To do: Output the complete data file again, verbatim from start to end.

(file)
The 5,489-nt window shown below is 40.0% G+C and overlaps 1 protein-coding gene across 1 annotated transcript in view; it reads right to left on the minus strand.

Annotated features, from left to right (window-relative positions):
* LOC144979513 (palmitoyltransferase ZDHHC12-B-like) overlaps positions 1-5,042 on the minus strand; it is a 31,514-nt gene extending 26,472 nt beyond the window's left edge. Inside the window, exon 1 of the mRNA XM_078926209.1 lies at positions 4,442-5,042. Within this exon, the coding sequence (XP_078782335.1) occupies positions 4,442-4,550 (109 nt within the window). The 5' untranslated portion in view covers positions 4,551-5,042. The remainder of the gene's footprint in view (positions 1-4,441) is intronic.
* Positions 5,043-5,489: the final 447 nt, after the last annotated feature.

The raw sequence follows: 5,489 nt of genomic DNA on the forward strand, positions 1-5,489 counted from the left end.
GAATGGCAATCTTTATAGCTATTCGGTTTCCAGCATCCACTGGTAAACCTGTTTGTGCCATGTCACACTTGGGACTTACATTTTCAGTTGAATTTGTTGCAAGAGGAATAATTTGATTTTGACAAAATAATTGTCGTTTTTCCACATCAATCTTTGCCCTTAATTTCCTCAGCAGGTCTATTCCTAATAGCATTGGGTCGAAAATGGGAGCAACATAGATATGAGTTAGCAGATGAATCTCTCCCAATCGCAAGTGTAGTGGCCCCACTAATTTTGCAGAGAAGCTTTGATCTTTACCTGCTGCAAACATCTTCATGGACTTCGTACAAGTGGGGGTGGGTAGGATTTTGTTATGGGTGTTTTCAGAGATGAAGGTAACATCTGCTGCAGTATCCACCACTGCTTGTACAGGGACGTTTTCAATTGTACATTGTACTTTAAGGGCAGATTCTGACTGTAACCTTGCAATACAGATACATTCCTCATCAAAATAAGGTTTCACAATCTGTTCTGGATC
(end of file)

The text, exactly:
The 5,489-nt window shown below is 40.0% G+C and overlaps 1 protein-coding gene across 1 annotated transcript in view; it reads right to left on the minus strand.

Annotated features, from left to right (window-relative positions):
* LOC144979513 (palmitoyltransferase ZDHHC12-B-like) overlaps positions 1-5,042 on the minus strand; it is a 31,514-nt gene extending 26,472 nt beyond the window's left edge. Inside the window, exon 1 of the mRNA XM_078926209.1 lies at positions 4,442-5,042. Within this exon, the coding sequence (XP_078782335.1) occupies positions 4,442-4,550 (109 nt within the window). The 5' untranslated portion in view covers positions 4,551-5,042. The remainder of the gene's footprint in view (positions 1-4,441) is intronic.
* Positions 5,043-5,489: the final 447 nt, after the last annotated feature.

The raw sequence follows: 5,489 nt of genomic DNA on the forward strand, positions 1-5,489 counted from the left end.
GAATGGCAATCTTTATAGCTATTCGGTTTCCAGCATCCACTGGTAAACCTGTTTGTGCCATGTCACACTTGGGACTTACATTTTCAGTTGAATTTGTTGCAAGAGGAATAATTTGATTTTGACAAAATAATTGTCGTTTTTCCACATCAATCTTTGCCCTTAATTTCCTCAGCAGGTCTATTCCTAATAGCATTGGGTCGAAAATGGGAGCAACATAGATATGAGTTAGCAGATGAATCTCTCCCAATCGCAAGTGTAGTGGCCCCACTAATTTTGCAGAGAAGCTTTGATCTTTACCTGCTGCAAACATCTTCATGGACTTCGTACAAGTGGGGGTGGGTAGGATTTTGTTATGGGTGTTTTCAGAGATGAAGGTAACATCTGCTGCAGTATCCACCACTGCTTGTACAGGGACGTTTTCAATTGTACATTGTACTTTAAGGGCAGATTCTGACTGTAACCTTGCAATACAGATACATTCCTCATCAAAATAAGGTTTCACAATCTGTTCTGGATC